very helpful... keep up the efforts...:):):):) thank you

Linda Crampton (author) from British Columbia, Canada on March 26, 2018:

Hi. There are many different causes for digestive problems. If you are personally experiencing a problem with digestion, the best thing to do would be to visit a doctor so that he or she can give you a diagnosis.

Umama on March 26, 2018:

Hi one Q When and Why our stomach dose not digest normally food? Like vegetable.

Linda Crampton (author) from British Columbia, Canada on March 26, 2018:

Thank you very much!

Mahendra Jain Delhi, India. on March 26, 2018:

Wonderful and very useful information ! Thanks !!

Linda Crampton (author) from British Columbia, Canada on March 22, 2018:

Thank you very much, Dr Ashish.

Hashp from india on March 22, 2018:

Great article. Nice information regarding GERD, gastritis and acid peptic disease.

Linda Crampton (author) from British Columbia, Canada on March 22, 2018:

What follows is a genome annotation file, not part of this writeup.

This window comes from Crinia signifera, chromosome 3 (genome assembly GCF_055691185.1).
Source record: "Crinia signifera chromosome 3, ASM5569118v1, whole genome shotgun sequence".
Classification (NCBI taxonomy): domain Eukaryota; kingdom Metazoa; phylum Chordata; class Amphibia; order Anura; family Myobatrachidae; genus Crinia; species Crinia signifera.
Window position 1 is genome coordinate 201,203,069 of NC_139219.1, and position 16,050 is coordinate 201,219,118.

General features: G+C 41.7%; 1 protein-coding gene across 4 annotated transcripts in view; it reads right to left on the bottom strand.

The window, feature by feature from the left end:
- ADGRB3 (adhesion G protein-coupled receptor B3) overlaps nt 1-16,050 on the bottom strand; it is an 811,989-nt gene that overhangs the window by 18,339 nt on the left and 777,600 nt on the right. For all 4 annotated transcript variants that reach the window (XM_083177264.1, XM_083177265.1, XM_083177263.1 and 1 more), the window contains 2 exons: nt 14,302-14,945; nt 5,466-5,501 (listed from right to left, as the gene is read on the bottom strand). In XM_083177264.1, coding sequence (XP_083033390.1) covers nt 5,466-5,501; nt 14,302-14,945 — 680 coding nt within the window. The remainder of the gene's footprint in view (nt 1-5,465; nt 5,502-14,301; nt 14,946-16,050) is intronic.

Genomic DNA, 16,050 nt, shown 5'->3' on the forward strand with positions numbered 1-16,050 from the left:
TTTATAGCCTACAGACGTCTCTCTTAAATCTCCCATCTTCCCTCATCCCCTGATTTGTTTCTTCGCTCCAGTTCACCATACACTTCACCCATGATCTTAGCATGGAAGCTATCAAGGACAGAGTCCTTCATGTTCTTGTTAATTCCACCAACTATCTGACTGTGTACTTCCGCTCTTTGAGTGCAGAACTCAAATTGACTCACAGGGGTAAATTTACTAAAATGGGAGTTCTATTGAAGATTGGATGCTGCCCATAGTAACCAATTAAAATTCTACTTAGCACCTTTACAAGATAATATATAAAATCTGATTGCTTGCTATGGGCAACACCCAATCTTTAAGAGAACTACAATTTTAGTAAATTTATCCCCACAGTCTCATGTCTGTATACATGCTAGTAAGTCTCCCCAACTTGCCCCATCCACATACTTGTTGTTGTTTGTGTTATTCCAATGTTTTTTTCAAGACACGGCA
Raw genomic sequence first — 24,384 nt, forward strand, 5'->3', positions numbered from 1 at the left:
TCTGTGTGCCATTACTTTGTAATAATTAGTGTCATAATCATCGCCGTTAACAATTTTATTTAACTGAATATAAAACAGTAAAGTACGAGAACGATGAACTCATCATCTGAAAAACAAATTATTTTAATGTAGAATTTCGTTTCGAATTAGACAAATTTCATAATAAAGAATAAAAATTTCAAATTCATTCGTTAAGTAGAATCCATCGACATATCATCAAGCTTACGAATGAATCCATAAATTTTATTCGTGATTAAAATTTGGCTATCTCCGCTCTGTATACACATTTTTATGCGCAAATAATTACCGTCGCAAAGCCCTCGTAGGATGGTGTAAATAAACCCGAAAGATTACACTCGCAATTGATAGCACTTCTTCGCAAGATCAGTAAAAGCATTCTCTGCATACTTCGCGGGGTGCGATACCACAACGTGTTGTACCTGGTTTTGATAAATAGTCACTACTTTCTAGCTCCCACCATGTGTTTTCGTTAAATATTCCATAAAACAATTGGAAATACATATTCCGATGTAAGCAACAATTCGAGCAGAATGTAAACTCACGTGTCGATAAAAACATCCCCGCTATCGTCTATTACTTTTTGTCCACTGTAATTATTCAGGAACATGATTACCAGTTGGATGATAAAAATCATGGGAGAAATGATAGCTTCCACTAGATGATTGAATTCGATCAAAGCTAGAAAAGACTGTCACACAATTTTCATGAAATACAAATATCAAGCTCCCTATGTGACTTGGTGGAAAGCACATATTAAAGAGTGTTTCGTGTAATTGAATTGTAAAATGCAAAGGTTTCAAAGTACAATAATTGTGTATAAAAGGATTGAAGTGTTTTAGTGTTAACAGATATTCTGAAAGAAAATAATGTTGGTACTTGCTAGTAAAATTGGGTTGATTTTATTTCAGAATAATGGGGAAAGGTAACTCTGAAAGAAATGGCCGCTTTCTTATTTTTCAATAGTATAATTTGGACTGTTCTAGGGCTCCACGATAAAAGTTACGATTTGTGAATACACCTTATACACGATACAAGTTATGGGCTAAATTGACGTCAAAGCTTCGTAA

Hi, Matthew. This is probably a question that you should ask your doctor because he or she can tell you exactly why your stomach is burning (if you don't already know). The doctor will be able to advise you about the best diet for your specific health disorder.

Matthew Lopez on March 22, 2018:

What foods would you recommend to help ease the burning sensation in your stomach.

Linda Crampton (author) from British Columbia, Canada on January 08, 2018:

Thanks for the comment, Paul.

Paul Hermes on January 08, 2018:

Thank u Linda...I have actually learned alot

Linda Crampton (author) from British Columbia, Canada on December 01, 2017:

Thanks for the comment, Bombay resident. I'm sorry, but I can't diagnose specific problems for individuals because I'm not a doctor. I hope you eventually find a physician who can help you.

Bombay resident. on December 01, 2017: